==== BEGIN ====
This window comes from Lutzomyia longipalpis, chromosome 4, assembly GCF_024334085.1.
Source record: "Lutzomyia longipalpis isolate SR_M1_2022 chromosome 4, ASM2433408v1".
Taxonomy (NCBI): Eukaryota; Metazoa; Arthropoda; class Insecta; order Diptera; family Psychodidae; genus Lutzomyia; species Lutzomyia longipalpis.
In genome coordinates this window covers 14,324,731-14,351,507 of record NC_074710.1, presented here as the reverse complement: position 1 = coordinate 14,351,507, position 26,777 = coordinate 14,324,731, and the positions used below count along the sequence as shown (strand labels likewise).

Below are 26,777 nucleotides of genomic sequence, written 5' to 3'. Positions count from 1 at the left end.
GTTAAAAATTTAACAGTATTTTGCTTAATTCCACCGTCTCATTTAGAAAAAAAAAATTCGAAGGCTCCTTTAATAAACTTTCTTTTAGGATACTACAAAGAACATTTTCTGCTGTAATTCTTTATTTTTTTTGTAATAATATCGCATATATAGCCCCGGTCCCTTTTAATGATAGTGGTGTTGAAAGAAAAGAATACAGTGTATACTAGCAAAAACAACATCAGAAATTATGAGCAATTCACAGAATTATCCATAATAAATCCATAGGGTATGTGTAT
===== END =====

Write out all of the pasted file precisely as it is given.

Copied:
This window comes from Lutzomyia longipalpis, chromosome 4, assembly GCF_024334085.1.
Source record: "Lutzomyia longipalpis isolate SR_M1_2022 chromosome 4, ASM2433408v1".
Taxonomy (NCBI): Eukaryota; Metazoa; Arthropoda; class Insecta; order Diptera; family Psychodidae; genus Lutzomyia; species Lutzomyia longipalpis.
In genome coordinates this window covers 14,324,731-14,351,507 of record NC_074710.1, presented here as the reverse complement: position 1 = coordinate 14,351,507, position 26,777 = coordinate 14,324,731, and the positions used below count along the sequence as shown (strand labels likewise).

Below are 26,777 nucleotides of genomic sequence, written 5' to 3'. Positions count from 1 at the left end.
GTTAAAAATTTAACAGTATTTTGCTTAATTCCACCGTCTCATTTAGAAAAAAAAAATTCGAAGGCTCCTTTAATAAACTTTCTTTTAGGATACTACAAAGAACATTTTCTGCTGTAATTCTTTATTTTTTTTGTAATAATATCGCATATATAGCCCCGGTCCCTTTTAATGATAGTGGTGTTGAAAGAAAAGAATACAGTGTATACTAGCAAAAACAACATCAGAAATTATGAGCAATTCACAGAATTATCCATAATAAATCCATAGGGTATGTGTAT